Cablegate: Putin's Bulgaria Visit: Friction and "Friendship"

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E.O. 12958: DECL: 01/27/2032

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Classified By: Ambassador John Beyrle for reasons 1.4 (b) and (d).

1. (C) Summary: The whirlwind that was Russian President
Putin's January 17-18 visit to Sofia ended up generating as
much friction as friendship with the Bulgarians.
Heavy-handed Russian pressure in securing the signing of the
South Stream deal, plus seven other bilateral agreements, had
Bulgarian officials gritting their teeth behind diplomatic
smiles. The visit was meant to kickstart the Year of Russia
in Bulgaria, a "soft power" program replete with cultural
events, as well as a year-long plan for further economic and
political cooperation. What the visit accomplished was a
tightening of Russia's grip on the Bulgarian energy sector,
and, in the case of South Stream, a perceived blow to Nabucco
and regional and European energy security. It was not an
unalloyed success, either for Russia or Bulgaria. Even
before wheels up, the ruling socialists were on the defensive
for signing the South Stream deal after repeatedly saying
they were not ready to do so. Opposition party and
opinion-maker accusations that Bulgaria was being "Putinized"
and turned into Russia's Trojan horse in the EU have clearly
hit a nerve with top officials. Leading GOB officials, the
Prime Minister and Foreign Minister included, now appear more
intent to prove Bulgaria's credentials as a dependable EU and
NATO member. They know they must prove themselves on energy
security, Nabucco, and other critical issues in our bilateral
relationship, which can give us additional leverage on key
issues like Afghan deployments and energy deal follow-up in
the months ahead. End Summary.


2. (C) With the dust now pretty much settled after the
January 17-18 visit of President Putin (and heir-apparent
Medvedev), some clarity on what was -- and wasn't achieved --
has emerged. Energy deals dominated the visit. With the
four signed energy agreements -- on South Stream, the
Burgas-Alexandropolous Pipeline (BAP), Russian construction
of the new Belene Nuclear Power Plant, and on nuclear fuel
return -- Russia tightened its grip on the already dependent
Bulgarian energy sector. Despite Prime Minister Stanishev's
and other government officials' public promises to protect
Bulgaria's interests, the Bulgarians gave away some key
redlines, especially during the negotiations for the largest
and most controversial South Stream deal, which Russia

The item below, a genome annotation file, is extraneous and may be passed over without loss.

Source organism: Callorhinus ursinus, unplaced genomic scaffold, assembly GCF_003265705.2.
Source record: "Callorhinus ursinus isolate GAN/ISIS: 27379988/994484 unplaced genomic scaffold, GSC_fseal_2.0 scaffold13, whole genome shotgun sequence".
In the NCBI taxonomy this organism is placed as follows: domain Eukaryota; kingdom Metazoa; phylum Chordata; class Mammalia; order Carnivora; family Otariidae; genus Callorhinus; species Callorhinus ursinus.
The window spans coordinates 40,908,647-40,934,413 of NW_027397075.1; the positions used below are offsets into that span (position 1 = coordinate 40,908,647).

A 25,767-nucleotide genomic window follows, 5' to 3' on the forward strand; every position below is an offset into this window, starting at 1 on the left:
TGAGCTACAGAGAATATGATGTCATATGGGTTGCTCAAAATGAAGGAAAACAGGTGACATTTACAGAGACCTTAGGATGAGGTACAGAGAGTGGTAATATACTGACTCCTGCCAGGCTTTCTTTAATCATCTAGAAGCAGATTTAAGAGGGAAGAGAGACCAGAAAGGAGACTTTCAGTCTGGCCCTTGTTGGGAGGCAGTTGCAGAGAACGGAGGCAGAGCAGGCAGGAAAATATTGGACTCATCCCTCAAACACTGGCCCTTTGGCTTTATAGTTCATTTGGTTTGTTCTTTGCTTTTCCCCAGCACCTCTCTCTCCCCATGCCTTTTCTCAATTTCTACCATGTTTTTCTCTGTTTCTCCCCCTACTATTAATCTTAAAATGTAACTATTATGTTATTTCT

actually wanted -- and needed - more. Finalized in the early
hours of Putin's departure day, the Bulgarians conceded key
points prematurely and with not enough in return (Reftels).
Already over 90 percent dependent on Russian energy,
the Bulgarians put themselves on the "energy map" by allowing
Russia a much larger footprint in the EU, renewing doubts
over Nabucco, and paving the way for Serbia to give up 51
percent of its oil company to Gazprom the following week.
With the economics of South Stream questionable and its
actual construction years off, its political ramifications
loom far larger than its actual financial value.

3. (C) The Belene deal is immediately and tangibly more
significant for Bulgaria's energy sector. AtomstroyExport
(with French and German participation) won the tender in
October 2006 to build the four billion euro project, which is
designed to replace the shut down reactors at Kozloduy. As
such, Belene will eventually provide a direct boost to
Bulgaria's energy production and electricity export capacity.
Construction will inject huge sums into an economically
distressed part of the country. Already firmly in the
driver's seat at Belene, Russia is looking to maximize its
control of the mega-project. In addition to signing the main
contract for design, construction, and installation, Putin
further announced Russia was prepared to offer up to 3.8
billion euros in credit to finance construction of the plant.
Foreign Minister Ivailo Kalfin told the Ambassador January
25 that the Russian offer came as a complete surprise, and if
taken advantage of, would force the cancellation of a tender
process to select a strategic investor for Belene. (Note:
Five European companies are in the running.) Although
Russian credit terms would likely be more attractive, Kalfin
said it was more important to find a non-Russian strategic
investor in a transparent tender process.

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4. (S/NF) Obscured by the focus on energy, the other
agreements signed during Putin's visit focused on trade,
education, culture, and tourism and highlighted Moscow's
desire to build on its already strong presence in Bulgaria.
The two sides signed a ferry service agreement between the
ports of Varna and Kavkaz, Russia, and a memorandum on
Military Aircraft repair. In addition, President Parvanov
stated that the issue of Russia's outstanding debt to
Bulgaria (which is estimated between USD 19 and 38.5 million)